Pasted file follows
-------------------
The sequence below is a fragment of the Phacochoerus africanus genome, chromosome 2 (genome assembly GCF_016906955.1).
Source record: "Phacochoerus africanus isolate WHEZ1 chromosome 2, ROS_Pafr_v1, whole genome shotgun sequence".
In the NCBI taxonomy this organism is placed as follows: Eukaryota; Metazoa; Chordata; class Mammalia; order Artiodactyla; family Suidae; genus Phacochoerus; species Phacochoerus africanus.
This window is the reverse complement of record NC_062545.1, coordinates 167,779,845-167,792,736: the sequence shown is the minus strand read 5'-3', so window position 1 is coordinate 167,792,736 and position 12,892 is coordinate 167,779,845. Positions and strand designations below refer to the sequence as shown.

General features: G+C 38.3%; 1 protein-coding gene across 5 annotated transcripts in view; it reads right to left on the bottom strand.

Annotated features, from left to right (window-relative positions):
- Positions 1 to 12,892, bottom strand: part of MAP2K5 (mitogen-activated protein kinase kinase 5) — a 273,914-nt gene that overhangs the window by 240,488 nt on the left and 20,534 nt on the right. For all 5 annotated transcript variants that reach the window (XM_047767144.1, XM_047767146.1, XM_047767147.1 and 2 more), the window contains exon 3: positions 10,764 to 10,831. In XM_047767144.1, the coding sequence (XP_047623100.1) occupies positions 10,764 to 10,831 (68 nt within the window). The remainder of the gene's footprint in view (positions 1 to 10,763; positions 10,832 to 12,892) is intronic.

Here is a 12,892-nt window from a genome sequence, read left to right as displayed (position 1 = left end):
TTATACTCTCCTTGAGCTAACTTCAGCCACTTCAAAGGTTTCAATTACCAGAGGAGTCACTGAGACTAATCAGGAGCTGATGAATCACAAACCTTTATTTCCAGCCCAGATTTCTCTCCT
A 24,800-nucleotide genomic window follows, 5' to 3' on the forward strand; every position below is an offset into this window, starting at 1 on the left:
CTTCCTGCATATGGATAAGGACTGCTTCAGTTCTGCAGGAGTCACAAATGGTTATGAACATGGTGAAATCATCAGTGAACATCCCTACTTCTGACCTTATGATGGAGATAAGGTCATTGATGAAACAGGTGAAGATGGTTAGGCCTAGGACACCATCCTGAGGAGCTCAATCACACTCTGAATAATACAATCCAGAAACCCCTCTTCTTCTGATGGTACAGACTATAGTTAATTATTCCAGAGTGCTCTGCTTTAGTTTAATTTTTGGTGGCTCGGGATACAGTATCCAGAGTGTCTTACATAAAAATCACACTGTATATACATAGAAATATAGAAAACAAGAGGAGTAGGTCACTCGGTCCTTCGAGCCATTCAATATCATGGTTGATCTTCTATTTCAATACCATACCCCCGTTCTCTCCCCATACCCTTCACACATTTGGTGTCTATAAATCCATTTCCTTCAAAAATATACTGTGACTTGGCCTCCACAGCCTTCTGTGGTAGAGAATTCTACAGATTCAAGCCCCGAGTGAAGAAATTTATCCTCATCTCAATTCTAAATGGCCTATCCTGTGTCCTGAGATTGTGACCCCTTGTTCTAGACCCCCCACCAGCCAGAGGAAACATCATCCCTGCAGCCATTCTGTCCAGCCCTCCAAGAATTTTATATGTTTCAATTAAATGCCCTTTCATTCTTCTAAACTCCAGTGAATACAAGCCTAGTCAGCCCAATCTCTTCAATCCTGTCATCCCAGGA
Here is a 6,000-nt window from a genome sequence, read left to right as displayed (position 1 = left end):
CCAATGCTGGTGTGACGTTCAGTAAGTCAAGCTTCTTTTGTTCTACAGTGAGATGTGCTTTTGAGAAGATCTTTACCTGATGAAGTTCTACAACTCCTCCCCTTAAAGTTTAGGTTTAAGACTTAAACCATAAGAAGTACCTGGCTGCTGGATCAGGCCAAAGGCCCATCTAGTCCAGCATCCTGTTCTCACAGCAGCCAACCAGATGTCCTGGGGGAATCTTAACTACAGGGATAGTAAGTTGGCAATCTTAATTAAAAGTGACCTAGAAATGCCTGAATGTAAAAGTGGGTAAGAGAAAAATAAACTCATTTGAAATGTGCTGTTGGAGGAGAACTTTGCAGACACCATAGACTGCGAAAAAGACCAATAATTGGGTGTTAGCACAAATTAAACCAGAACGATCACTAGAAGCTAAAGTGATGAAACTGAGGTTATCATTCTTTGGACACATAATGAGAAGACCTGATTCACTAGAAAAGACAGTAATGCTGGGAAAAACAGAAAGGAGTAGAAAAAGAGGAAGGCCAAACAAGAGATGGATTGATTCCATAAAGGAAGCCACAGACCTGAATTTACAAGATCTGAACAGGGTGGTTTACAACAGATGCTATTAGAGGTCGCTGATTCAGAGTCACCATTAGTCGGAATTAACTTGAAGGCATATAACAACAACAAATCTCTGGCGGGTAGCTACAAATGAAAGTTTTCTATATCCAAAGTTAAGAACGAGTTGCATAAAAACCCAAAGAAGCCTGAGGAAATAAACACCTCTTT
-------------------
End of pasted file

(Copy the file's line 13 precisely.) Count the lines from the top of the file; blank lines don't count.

CCAATGCTGGTGTGACGTTCAGTAAGTCAAGCTTCTTTTGTTCTACAGTGAGATGTGCTTTTGAGAAGATCTTTACCTGATGAAGTTCTACAACTCCTCCCCTTAAAGTTTAGGTTTAAGACTTAAACCATAAGAAGTACCTGGCTGCTGGATCAGGCCAAAGGCCCATCTAGTCCAGCATCCTGTTCTCACAGCAGCCAACCAGATGTCCTGGGGGAATCTTAACTACAGGGATAGTAAGTTGGCAATCTTAATTAAAAGTGACCTAGAAATGCCTGAATGTAAAAGTGGGTAAGAGAAAAATAAACTCATTTGAAATGTGCTGTTGGAGGAGAACTTTGCAGACACCATAGACTGCGAAAAAGACCAATAATTGGGTGTTAGCACAAATTAAACCAGAACGATCACTAGAAGCTAAAGTGATGAAACTGAGGTTATCATTCTTTGGACACATAATGAGAAGACCTGATTCACTAGAAAAGACAGTAATGCTGGGAAAAACAGAAAGGAGTAGAAAAAGAGGAAGGCCAAACAAGAGATGGATTGATTCCATAAAGGAAGCCACAGACCTGAATTTACAAGATCTGAACAGGGTGGTTTACAACAGATGCTATTAGAGGTCGCTGATTCAGAGTCACCATTAGTCGGAATTAACTTGAAGGCATATAACAACAACAAATCTCTGGCGGGTAGCTACAAATGAAAGTTTTCTATATCCAAAGTTAAGAACGAGTTGCATAAAAACCCAAAGAAGCCTGAGGAAATAAACACCTCTTT